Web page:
Tubal Cain's 3" test boiler was described in ME 18 Feb "77. I made one and you can see a picture of it, and the GA drawing of it in my album. It steams my ST10 quite well on only 10 PSI or so.
|Thread: GHT crosslide micrometer collars for the myford S7|
|Thread: three cylinder aero engine|
There has been no fettling done on the castings other than cutting off the feeders, as can been seen in the pictures below, so there quite a bit of moulding flash to remover before any machining can be done. Actually I prefer it that way, other than trying to correct for the over zealous use of a grinder at the foundry. There is a little porosity evident in a couple of them.. On the ones I've checked there is plenty of machining allowance. The only potential problem evident is the core in one of the pistons was displaced to one side but there is sufficient machining allowance on the outside to compensate. Overall the castings appear to be quite good.
I just received the castings this morning and the OD of the cyl. barrel is 1.975+- and the plans call for the steel liner to be 1.690 OD so that would leave a wall thickness of about .140. The plans call for the liner to be a press fit and "Loctited" in so once the liner is installed the whole could be mounted on a mandrel and the lower fins cut. The only problem would be the flat at the top of the barrel for the valve cyl. mounting. Maybe the upper ones could be cut using a small dia. slitting saw with the assembly mounted vert. on a rotary table on the mill?
Edited By John Purdy on 19/08/2020 01:18:18
|Thread: painting - preparing to paint|
Can't help with the paint but to give you an idea about the number of parts in a loco when I built my 5" gauge 0-4-0 ST "Gemma " (to the design in EIM) I kept track of the number of individual parts and it came out to 1970. Since then I have added a few more bits and pieces.
|Thread: three cylinder aero engine|
By coincidence I just ordered the castings last week, awaiting delivery. I'll let you know the dimensions of the barrels when I get them (so you can decide if there is enough meat on them to make fins), if you haven't already ordered the castings. Actually I think finning to provide cooling on a steam engine is the opposite of what would be wanted, more like insulating to keep hot.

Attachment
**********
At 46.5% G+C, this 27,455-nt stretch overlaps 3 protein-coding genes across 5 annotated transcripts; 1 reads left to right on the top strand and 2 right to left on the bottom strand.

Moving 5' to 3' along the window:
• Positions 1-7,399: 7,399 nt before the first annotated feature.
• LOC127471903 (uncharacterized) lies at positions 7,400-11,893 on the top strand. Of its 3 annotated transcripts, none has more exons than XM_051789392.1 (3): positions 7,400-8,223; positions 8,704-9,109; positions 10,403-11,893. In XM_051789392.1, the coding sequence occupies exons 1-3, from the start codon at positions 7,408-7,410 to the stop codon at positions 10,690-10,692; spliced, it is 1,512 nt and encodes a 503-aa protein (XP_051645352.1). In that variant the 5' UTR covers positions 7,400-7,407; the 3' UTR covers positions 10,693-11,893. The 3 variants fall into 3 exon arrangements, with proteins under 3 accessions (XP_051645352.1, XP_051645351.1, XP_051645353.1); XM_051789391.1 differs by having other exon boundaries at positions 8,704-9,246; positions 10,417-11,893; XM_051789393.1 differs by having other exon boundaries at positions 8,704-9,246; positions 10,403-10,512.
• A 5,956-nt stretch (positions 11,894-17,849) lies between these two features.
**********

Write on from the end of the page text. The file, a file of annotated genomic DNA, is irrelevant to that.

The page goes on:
|Thread: Stuart Turner No.9 Slide Valve|
I've sent you a PM.
|Thread: A free ride to hospital|
Yes it VERY DEFINITELY can happen, I know from personal experience as it happened to me. Unbeknownst to me, my son had ground of the heads of a number of aluminum pop rivets on my 1" belt sander. Later while fairly aggressively grinding the sawn edges of some angle iron, a large bright white fireball engulfed the sander, my hands and the front of my shirt. My hands suffered fairly sever burns with the skin hanging off the heals of both hands and the ball of my thumbs. The front of my shirt was smoldering. I lost most of my mustache and eyebrows, My face looked like I had a good sunburn ( except around my eyes which were protected by my glasses). and the workshop was full of white smoke. Luckily the burns weren't quite bad enough to require plastic surgery. As has already been said, essentially what you have made in the grinder is thermite with the mixture of aluminum dust and the iron oxide from grinding steel, ignited by the hot sparks. After it happened I wrote it up in ME (09 Mar 2001) as a warning to others. I have pictures of my burned hands somewhere. My son has been educated and I now leave the side cover off the belt sander and brush out any residue on a regular basis. Also never use it on aluminum!
Edited By John Purdy on 13/03/2020 17:23:24